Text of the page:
MEDIA CONTACT: Joe Bass, 615-743-8219
FINANCIAL CONTACT: Harold Carpenter, 615-744-3742

Copyright Business Wire 2019


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Welcome To The Boro TN National Guard!

Murfreesboro Mayor Shane McFarland (left) and Rutherford County Mayor Bill Ketron (tohis right) welcome those attending the TN Guard conference to Murfreesboro.


(MURFREESBORO) The National Guard Association of Tennessees State has achieved a milestone. Their 90th Conference is going on through Sunday at Murfreesboro’s Embassy Suites Hotel and Conference Center.

The conference is offering educational sessions on ways the Tennessee National Guard can better promote and support adequate National Security, the common welfare of the members of the Tennessee National Guard; along with promoting the Association through friendship, understanding, and cooperation among all members; and to foster and promote the National Guard Association of Tennessee and the National Guard Association of the United States in relations with the general public.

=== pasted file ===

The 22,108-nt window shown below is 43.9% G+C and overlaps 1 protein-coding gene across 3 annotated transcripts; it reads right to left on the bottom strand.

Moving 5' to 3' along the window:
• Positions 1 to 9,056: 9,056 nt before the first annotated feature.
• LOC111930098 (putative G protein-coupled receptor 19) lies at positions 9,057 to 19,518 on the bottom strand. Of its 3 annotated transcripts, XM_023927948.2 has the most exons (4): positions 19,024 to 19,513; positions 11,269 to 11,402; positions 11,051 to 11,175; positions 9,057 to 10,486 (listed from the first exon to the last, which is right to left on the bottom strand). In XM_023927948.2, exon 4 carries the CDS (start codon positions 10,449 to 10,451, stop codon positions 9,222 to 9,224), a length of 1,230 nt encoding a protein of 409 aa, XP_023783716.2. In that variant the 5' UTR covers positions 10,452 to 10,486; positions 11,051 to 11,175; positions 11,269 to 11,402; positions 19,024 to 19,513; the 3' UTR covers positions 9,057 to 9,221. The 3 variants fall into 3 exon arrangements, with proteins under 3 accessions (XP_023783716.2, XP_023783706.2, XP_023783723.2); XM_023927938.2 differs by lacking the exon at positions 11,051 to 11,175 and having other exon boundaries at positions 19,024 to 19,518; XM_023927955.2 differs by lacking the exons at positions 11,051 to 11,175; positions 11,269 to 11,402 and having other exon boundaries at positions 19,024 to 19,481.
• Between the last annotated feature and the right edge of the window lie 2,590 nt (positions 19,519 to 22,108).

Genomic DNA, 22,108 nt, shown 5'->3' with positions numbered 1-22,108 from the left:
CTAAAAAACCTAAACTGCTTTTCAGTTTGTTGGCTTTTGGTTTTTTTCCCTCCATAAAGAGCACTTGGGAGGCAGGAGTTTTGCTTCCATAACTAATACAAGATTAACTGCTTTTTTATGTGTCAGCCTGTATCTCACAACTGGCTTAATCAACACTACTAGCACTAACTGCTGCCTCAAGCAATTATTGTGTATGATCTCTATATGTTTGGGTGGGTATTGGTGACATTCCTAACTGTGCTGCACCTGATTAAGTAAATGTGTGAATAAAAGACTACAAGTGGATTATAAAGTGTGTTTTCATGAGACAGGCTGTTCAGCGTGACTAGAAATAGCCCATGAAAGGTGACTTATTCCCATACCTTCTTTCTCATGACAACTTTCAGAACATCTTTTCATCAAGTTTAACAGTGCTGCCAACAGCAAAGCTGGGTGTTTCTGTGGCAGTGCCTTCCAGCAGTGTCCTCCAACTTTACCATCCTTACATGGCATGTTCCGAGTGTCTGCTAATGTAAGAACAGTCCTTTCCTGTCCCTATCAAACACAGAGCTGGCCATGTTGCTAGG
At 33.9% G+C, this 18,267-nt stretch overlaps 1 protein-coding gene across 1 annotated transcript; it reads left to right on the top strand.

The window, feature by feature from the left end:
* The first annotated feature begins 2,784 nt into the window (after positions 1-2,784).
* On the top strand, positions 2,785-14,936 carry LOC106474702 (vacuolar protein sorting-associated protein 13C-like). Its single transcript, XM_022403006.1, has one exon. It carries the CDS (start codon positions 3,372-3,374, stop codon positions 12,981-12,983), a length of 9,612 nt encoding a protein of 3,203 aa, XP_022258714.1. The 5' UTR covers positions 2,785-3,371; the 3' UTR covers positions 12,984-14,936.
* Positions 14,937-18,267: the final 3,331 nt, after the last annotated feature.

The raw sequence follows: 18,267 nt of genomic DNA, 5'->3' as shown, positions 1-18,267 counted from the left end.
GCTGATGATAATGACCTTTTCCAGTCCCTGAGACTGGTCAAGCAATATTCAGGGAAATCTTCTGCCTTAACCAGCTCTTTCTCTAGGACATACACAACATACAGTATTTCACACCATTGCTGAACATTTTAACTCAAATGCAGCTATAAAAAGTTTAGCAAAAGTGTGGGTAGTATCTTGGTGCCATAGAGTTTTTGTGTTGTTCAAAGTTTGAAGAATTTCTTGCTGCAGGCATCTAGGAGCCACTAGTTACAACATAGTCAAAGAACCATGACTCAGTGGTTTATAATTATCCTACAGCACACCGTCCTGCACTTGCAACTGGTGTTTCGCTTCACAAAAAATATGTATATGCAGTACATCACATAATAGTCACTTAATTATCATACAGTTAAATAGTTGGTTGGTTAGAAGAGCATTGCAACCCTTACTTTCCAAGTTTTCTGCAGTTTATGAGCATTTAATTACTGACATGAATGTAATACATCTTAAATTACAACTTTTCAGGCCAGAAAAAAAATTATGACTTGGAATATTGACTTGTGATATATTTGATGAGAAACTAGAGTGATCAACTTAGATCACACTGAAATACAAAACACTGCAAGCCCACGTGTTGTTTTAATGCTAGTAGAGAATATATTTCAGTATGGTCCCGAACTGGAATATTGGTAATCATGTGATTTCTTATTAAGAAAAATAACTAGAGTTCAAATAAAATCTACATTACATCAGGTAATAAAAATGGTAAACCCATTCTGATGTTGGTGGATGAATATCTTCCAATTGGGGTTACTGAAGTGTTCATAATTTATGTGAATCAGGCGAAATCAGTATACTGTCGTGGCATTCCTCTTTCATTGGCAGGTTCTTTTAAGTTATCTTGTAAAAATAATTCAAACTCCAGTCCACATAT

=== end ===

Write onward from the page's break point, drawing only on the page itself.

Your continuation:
The National Guard of Tennessee’s conference will also cover areas like To Develop and Promote Legislation Designed to obtain these Purposes along with To Improve the Position and Status of the Enlisted Members.

WGNS welcomes all of you attending the 90th Annual National Guard Association of Tennessee for your annual conference. We hope you enjoy your visit to Murfreesboro, and that you will return often.


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WATCH: Four-star defensive end commits to Gamecocks

MURFREESBORO, TN (WOLO) — Four-star defensive end Joseph Anderson, out of Murfreesboro, TN, announced his commitment to the Gamecocks for the class of 2019 Friday afternoon.